The Maven: What are you complaining about? You got too see all those sexy men's legs! As for the make-up, metrosexual's were around even then. Oh and by the way, Jared Leto, who played Hephaestion was absolutely gorgeous. He needs to be a Mabelline model.

The Blonde: The best part of the film for me was Sir Anthony Hopkins’ silky-rich, velvety voice, narrating. He gives any film true credibility. Furthermore, most of the story's spunk and kick was provided by Angelina Jolie, who was wearing just the perfect amount of eye-makeup. Here's an interesting observation. If Angelina Jolie had blonde hair, she would look exactly like my twin, body and all!

The Maven: Blonde, it’s way past a year since your last visit to the eye doctor. (I know ‘cause I drove you). Please DO call as soon as possible!

The Blonde: OUCH, OUCH, OUCH! I will ignore your rude comment and continue on. It was also quite comforting to find out that, even in the days of yore, her son, King Alexander, didn't listen to a thing his mother (Jolie) said. He ignored just about everything she taught him and told him to do. It made me feel better about my kids. The moral here is, kids NEVER listen or change, no matter what era they are born into.

The Maven: If Alexander listened to his mother, his life would have been a little easier. I too, thought Angelina was fascinating to watch in this film. This was her finest acting performance to date.

The Blonde:  Maven, I had an epiphany after the fifth yawn and two-and-a-half hours into this film. It seems to me (call me crazy) that if men spent less time running around raging unnecessary wars and killing ruthlessly and spent more time shopping at the malls, this world would be a better place!

The Maven: Men do go to the mall! Who do you think carries the bags for their ladies? Unlike you, I never yawned during the movie. I do think, however, that if they showed more scenes of Alexander's bravery when he was young, it would have enhanced the storyline. I loved the scene where the young Alexander (played by Connor Paolo) showed backbone when he tames the untamable horse (Bucephalas) to impress his father. By the way Blonde, Phantom is coming, Phantom is coming!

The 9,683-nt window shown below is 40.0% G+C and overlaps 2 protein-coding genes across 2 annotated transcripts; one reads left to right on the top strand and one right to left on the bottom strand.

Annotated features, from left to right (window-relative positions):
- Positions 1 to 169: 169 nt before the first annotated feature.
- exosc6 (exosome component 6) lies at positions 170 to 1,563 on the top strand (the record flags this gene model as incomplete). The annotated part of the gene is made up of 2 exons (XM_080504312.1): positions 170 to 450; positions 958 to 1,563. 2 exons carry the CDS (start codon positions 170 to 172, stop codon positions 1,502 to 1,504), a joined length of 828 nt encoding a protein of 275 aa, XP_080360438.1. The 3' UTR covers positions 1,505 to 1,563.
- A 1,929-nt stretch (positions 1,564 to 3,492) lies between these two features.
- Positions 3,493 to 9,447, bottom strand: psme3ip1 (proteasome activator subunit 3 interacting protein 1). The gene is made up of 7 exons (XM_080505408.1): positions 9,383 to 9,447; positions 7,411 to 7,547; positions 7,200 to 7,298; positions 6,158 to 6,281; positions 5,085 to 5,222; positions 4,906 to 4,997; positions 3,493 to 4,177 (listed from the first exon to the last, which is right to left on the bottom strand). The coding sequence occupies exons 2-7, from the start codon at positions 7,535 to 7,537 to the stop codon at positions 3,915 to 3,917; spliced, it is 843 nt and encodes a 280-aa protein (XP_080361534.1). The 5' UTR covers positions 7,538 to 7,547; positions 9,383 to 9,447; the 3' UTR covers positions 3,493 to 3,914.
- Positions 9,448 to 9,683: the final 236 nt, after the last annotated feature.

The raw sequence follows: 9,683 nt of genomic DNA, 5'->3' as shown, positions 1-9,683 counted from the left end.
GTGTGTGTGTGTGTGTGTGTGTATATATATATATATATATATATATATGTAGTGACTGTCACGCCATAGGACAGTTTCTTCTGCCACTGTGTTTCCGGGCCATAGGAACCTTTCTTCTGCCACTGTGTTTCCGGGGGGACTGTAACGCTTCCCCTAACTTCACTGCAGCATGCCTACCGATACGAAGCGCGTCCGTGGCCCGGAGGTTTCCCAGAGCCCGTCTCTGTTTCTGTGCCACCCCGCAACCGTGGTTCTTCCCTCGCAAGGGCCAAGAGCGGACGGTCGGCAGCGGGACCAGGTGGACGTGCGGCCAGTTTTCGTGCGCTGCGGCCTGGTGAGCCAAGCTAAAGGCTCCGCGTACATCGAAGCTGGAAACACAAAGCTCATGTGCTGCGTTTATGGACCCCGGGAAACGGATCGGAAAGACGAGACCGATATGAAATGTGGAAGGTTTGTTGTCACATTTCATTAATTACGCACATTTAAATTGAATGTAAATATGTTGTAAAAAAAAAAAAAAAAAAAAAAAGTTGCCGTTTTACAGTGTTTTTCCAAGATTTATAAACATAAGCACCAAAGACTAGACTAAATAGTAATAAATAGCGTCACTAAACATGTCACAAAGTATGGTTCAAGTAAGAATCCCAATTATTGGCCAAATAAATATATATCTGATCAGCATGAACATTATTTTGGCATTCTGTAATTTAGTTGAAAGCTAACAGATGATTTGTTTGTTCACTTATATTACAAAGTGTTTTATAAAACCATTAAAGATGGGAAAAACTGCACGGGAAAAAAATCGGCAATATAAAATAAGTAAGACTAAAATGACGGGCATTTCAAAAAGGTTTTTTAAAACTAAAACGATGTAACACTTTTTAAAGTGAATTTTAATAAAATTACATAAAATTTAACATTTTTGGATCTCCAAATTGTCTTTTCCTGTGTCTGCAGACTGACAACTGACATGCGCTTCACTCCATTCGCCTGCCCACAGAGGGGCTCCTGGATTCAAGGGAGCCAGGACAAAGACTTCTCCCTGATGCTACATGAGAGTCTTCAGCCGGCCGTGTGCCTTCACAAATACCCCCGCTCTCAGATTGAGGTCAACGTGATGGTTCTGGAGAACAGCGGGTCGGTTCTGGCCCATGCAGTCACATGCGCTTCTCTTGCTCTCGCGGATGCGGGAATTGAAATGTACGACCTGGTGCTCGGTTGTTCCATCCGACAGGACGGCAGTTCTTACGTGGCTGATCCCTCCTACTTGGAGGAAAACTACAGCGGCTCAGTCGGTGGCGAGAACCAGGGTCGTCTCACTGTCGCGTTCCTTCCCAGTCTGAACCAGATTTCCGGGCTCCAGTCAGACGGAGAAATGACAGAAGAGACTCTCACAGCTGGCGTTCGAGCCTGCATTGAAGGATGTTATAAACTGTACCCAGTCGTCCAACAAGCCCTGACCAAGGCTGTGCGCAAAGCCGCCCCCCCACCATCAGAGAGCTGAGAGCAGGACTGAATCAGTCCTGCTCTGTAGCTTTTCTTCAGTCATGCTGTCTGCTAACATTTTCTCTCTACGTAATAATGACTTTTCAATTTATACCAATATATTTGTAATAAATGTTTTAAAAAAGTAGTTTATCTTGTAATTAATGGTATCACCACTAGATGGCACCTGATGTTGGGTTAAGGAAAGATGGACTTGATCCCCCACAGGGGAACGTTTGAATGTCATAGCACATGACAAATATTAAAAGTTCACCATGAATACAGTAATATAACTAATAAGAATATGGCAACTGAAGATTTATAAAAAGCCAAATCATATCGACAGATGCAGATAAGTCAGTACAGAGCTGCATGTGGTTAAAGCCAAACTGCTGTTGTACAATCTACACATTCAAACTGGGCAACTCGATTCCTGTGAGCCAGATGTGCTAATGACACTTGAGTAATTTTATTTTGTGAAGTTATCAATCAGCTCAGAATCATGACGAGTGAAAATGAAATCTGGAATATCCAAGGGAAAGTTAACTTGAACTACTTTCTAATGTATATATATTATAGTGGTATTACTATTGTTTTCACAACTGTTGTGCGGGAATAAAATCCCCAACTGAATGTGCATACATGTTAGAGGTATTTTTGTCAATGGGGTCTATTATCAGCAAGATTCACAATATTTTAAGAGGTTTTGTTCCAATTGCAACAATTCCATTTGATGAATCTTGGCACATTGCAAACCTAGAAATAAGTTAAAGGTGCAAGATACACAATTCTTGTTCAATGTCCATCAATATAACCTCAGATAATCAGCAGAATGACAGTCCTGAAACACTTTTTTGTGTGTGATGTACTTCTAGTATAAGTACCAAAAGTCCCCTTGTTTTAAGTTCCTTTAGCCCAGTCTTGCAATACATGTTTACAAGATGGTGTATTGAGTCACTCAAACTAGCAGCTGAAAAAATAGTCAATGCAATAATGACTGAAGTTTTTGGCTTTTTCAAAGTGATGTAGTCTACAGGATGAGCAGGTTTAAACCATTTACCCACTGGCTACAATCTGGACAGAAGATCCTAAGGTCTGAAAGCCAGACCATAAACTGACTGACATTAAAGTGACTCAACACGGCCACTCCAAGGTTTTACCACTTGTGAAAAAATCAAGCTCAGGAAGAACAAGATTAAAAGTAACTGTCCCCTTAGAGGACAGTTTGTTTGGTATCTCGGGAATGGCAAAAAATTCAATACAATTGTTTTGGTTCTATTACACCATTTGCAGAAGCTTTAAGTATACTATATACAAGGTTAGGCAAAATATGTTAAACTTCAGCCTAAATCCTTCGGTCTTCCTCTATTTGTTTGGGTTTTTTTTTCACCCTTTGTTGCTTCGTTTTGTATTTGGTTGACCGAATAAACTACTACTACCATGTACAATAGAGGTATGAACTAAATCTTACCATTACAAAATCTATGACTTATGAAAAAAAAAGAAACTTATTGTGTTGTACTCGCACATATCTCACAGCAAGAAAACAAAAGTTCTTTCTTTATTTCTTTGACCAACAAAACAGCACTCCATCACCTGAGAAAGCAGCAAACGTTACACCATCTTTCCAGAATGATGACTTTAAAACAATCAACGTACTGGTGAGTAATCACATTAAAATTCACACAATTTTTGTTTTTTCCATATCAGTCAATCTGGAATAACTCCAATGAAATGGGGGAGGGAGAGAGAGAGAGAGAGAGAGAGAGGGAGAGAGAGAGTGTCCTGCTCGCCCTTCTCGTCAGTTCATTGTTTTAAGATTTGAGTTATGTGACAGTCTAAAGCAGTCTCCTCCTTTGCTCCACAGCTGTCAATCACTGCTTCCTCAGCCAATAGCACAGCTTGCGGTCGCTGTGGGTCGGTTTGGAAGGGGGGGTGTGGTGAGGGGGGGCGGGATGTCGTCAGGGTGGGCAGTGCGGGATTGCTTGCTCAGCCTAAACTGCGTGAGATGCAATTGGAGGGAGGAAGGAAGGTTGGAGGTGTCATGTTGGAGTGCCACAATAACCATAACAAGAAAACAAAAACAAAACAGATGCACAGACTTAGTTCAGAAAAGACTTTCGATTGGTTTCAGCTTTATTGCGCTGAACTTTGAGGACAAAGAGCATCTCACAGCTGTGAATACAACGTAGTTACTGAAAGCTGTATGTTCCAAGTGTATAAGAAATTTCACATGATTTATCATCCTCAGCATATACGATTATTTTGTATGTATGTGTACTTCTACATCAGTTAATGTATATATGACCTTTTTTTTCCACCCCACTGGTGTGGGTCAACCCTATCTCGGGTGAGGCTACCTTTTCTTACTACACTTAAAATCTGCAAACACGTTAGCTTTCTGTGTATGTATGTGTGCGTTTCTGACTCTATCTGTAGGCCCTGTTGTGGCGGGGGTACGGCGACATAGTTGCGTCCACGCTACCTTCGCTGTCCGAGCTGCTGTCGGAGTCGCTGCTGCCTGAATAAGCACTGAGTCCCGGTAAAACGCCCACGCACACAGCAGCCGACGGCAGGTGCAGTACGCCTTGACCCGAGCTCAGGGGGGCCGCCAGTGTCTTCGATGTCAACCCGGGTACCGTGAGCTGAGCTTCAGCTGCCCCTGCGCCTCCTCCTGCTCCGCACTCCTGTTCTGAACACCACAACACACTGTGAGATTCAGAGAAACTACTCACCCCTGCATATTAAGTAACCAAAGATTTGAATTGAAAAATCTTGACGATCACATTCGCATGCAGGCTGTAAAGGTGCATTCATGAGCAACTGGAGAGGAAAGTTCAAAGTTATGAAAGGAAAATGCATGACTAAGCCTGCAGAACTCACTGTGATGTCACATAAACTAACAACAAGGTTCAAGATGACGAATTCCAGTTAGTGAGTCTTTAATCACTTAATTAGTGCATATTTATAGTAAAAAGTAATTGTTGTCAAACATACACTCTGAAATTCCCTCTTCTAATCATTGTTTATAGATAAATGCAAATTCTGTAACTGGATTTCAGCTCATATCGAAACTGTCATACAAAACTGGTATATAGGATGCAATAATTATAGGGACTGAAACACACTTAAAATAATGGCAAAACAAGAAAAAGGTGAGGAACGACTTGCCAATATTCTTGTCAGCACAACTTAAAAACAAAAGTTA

The Blonde: Oh, you saw my ex-husband in Home Depot too? I was so uncomfortable having to spend my shopping time running up and down all the wrong aisles to hide from him.

The Maven: Oh, you are so sad! I meant, Phantom of the Opera is going to be opening in theaters December 22, 2004.

The Blonde: OH, that PHANTOM!  I already know and I TOTALLY can't wait! BY THE WAY TO YOU, when we were having our pre-movie dinner, it was so Julia Roberts of you when you were squeezing your lemon into your tea and it split in half, flying across the room and landing in the man's lap at the next table…

The Maven: I live to entertain you!

The Blonde: Maven, didn't you find it as annoying and disturbing as I did when we were watching Alexander up in the balcony section that we could hear obnoxious kids sitting below screaming laughing, making annoying noises, and beaming that red laser-light onto the movie screen?

The Maven: Wasn't that YOUR daughter and her little friends?

The Blonde: Well yes, but if the Queen couldn't control her kid Alexander, then how in the world do you expect me to do it?

The Maven: All in all, Alexander wasn't a bad movie. Colin Farrell was great in the role, as were the rest of the cast. The battle scenes were outstanding, except for the last one in India with the elephants. That battle was brutal and too difficult to watch for an animal lover such as myself. I rate this movie a B.  In addition, I suggest Oliver Stone lighten up on the politics for his next film. Maybe he should try a romance!
The Blonde: Telling Ollie to limit the politics in his films is like asking a baby not to cry! This film had more bloodshed than a Chucky horror film! It was somewhat over-acted, too long and unnecessarily drawn out. Although Alexander did have enough moments to make it a worthwhile night at the movies, there will not be any ACTING awards given out on Oscar night. I rate it a C+. For munchies, I strongly suggest you bring from home ALL your leftover Halloween candy before it spoils. You will have plenty of time to eat every single last piece. See you at the movies!